Know how does a Cyclone form?

Publish Date: 24 May, 2021 |

Cyclone Yaas:

While India was just getting over the peril caused by Cyclone Tauktae which hit the country last week, another Cyclone Yaas emerging from the Bay of Bengal is expected to hit the country on its Eastern Coastline on 26th May 2021. While the regions likely to get affected by Cyclone Yaas include Andhra Pradesh, Tamil Nadu, Odisha, West Bengal, and Andaman Nicobar.

Since the headlines are much covered with the word Cyclone, in this article further, we will know about how does a Cyclone forms, but before that, let’s know what a cyclone is.

What is a Cyclone?

As per Meteorology, the term Cyclone is referred to as the rapid inward circulation of air masses about a low-pressure centre which circles counter-clockwise in the northern hemisphere and clockwise in the southern hemisphere.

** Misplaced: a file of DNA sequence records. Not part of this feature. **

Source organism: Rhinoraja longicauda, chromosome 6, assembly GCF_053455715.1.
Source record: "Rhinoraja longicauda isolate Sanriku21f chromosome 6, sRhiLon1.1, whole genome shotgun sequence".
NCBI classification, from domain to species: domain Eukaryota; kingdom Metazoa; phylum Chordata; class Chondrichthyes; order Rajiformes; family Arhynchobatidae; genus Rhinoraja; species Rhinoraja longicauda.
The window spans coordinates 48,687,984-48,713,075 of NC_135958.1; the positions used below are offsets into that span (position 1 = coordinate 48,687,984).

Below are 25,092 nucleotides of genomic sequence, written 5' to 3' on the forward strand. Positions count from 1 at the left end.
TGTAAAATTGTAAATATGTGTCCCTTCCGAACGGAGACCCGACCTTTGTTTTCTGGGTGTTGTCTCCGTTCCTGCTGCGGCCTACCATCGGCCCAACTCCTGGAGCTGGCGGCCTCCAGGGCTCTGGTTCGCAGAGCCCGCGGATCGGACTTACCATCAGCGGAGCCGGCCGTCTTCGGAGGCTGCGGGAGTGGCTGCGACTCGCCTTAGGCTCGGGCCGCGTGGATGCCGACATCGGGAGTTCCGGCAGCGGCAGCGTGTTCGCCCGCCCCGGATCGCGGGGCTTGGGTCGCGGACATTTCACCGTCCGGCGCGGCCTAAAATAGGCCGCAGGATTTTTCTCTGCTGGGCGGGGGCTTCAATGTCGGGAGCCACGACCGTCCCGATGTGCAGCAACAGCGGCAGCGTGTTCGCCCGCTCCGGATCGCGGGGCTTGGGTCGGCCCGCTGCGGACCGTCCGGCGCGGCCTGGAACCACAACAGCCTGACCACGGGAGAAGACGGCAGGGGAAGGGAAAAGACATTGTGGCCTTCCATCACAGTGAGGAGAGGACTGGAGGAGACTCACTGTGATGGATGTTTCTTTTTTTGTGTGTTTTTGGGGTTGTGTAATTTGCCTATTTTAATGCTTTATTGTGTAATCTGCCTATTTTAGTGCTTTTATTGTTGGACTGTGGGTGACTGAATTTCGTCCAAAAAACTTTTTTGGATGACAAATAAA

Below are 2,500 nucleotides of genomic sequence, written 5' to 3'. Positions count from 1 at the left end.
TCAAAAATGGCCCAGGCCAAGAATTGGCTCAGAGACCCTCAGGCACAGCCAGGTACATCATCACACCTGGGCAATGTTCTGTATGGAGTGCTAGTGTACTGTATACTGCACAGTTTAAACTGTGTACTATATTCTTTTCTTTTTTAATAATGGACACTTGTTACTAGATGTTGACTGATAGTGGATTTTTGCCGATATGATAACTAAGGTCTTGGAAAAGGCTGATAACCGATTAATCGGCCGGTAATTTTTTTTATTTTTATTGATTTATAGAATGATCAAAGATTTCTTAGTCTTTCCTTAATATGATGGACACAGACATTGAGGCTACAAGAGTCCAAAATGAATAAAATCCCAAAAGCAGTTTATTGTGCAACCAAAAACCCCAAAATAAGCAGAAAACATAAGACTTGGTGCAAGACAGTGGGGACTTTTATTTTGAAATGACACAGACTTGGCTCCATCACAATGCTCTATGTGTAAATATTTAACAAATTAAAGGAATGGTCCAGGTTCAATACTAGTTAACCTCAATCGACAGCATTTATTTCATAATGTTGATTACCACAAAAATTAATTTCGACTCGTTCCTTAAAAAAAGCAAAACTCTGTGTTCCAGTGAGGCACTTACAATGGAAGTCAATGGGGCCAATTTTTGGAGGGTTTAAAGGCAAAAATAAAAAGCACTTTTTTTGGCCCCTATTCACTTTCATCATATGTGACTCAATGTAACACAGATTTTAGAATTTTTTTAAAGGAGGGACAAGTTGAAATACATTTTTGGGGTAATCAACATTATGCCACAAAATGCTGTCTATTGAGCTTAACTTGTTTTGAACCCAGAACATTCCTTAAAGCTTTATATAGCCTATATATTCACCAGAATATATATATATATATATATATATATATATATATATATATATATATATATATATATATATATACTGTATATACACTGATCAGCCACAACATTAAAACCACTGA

How does a Cyclone form?

Cyclones are usually formed in a low-pressure area, while the topography, intensity, and frequency of cyclones with which a cyclone strikes a coast depend upon the vulnerability of the place.

The temperature difference between the warm and cooler environment causes the air to rise and become buoyant and rise in the upward direction. The high-pressure area then files the air in the low-pressure area. The cycle continues as the warm air from the high-pressure area rises constantly and a low-pressure area gets filled with cool air and builds up over a period of time.  

Now the warm and moist rises and colls down the water droplets in the air, which forms clouds. And the whole system of clouds and wind spins and rises and intensifies constantly by the ocean’s heat as well as water evaporating from the ocean surface, which causes a Cyclone. 

The major six factors responsible for the formation of the cyclone are:

  •  Sufficient warm temperature at the sea surface

  • Atmospheric Instability

  • The impact at the area of Coriolis force to develop a low-pressure area

  • High Humidity in the lower to middle levels of the Troposphere

  • A pre-existing low-level focus or disturbance

  • Low vertical wind shear


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